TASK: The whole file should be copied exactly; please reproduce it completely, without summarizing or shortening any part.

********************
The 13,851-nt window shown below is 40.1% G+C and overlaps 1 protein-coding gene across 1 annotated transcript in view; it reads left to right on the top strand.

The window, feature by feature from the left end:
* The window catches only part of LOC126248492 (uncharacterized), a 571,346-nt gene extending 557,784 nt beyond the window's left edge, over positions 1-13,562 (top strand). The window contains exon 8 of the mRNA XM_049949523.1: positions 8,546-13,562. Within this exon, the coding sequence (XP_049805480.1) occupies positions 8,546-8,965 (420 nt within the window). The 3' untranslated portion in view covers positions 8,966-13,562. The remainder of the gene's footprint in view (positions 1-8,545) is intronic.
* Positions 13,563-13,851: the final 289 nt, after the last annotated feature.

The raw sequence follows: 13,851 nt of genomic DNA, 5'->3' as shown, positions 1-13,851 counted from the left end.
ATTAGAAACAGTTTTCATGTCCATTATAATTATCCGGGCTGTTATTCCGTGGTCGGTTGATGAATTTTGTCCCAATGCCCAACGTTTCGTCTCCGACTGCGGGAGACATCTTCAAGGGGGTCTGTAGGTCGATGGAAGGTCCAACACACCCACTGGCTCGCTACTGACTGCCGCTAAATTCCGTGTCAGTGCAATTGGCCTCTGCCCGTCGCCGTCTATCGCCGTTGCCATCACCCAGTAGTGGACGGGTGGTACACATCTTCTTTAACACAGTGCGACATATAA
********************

The 13,851-nt window shown below is 40.1% G+C and overlaps 1 protein-coding gene across 1 annotated transcript in view; it reads left to right on the top strand.

The window, feature by feature from the left end:
* The window catches only part of LOC126248492 (uncharacterized), a 571,346-nt gene extending 557,784 nt beyond the window's left edge, over positions 1-13,562 (top strand). The window contains exon 8 of the mRNA XM_049949523.1: positions 8,546-13,562. Within this exon, the coding sequence (XP_049805480.1) occupies positions 8,546-8,965 (420 nt within the window). The 3' untranslated portion in view covers positions 8,966-13,562. The remainder of the gene's footprint in view (positions 1-8,545) is intronic.
* Positions 13,563-13,851: the final 289 nt, after the last annotated feature.

The raw sequence follows: 13,851 nt of genomic DNA, 5'->3' as shown, positions 1-13,851 counted from the left end.
ATTAGAAACAGTTTTCATGTCCATTATAATTATCCGGGCTGTTATTCCGTGGTCGGTTGATGAATTTTGTCCCAATGCCCAACGTTTCGTCTCCGACTGCGGGAGACATCTTCAAGGGGGTCTGTAGGTCGATGGAAGGTCCAACACACCCACTGGCTCGCTACTGACTGCCGCTAAATTCCGTGTCAGTGCAATTGGCCTCTGCCCGTCGCCGTCTATCGCCGTTGCCATCACCCAGTAGTGGACGGGTGGTACACATCTTCTTTAACACAGTGCGACATATAA